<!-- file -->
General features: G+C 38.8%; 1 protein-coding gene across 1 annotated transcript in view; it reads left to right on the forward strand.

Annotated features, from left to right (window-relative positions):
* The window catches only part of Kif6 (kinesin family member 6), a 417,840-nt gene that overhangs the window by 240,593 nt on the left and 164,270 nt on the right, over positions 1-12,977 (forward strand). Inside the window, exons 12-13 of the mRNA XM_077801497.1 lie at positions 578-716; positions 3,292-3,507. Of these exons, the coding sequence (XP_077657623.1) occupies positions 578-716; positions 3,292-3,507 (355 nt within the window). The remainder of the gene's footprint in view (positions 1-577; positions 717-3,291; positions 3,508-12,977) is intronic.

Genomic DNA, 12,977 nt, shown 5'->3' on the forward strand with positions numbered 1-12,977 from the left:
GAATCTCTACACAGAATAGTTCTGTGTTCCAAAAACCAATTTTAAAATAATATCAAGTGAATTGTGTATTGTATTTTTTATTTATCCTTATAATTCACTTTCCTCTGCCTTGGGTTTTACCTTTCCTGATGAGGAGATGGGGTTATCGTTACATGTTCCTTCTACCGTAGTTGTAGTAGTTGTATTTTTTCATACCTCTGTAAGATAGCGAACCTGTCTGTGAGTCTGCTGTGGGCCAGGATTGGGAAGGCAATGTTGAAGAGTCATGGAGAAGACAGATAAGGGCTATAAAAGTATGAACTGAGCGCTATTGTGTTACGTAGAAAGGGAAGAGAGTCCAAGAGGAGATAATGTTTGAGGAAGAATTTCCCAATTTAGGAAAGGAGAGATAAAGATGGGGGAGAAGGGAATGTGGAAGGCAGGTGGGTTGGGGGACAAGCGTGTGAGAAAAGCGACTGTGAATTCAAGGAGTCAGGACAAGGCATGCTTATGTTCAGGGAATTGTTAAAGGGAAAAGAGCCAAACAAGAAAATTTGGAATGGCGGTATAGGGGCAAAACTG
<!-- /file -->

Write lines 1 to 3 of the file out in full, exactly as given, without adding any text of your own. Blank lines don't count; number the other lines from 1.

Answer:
General features: G+C 38.8%; 1 protein-coding gene across 1 annotated transcript in view; it reads left to right on the forward strand.

Annotated features, from left to right (window-relative positions):
* The window catches only part of Kif6 (kinesin family member 6), a 417,840-nt gene that overhangs the window by 240,593 nt on the left and 164,270 nt on the right, over positions 1-12,977 (forward strand). Inside the window, exons 12-13 of the mRNA XM_077801497.1 lie at positions 578-716; positions 3,292-3,507. Of these exons, the coding sequence (XP_077657623.1) occupies positions 578-716; positions 3,292-3,507 (355 nt within the window). The remainder of the gene's footprint in view (positions 1-577; positions 717-3,291; positions 3,508-12,977) is intronic.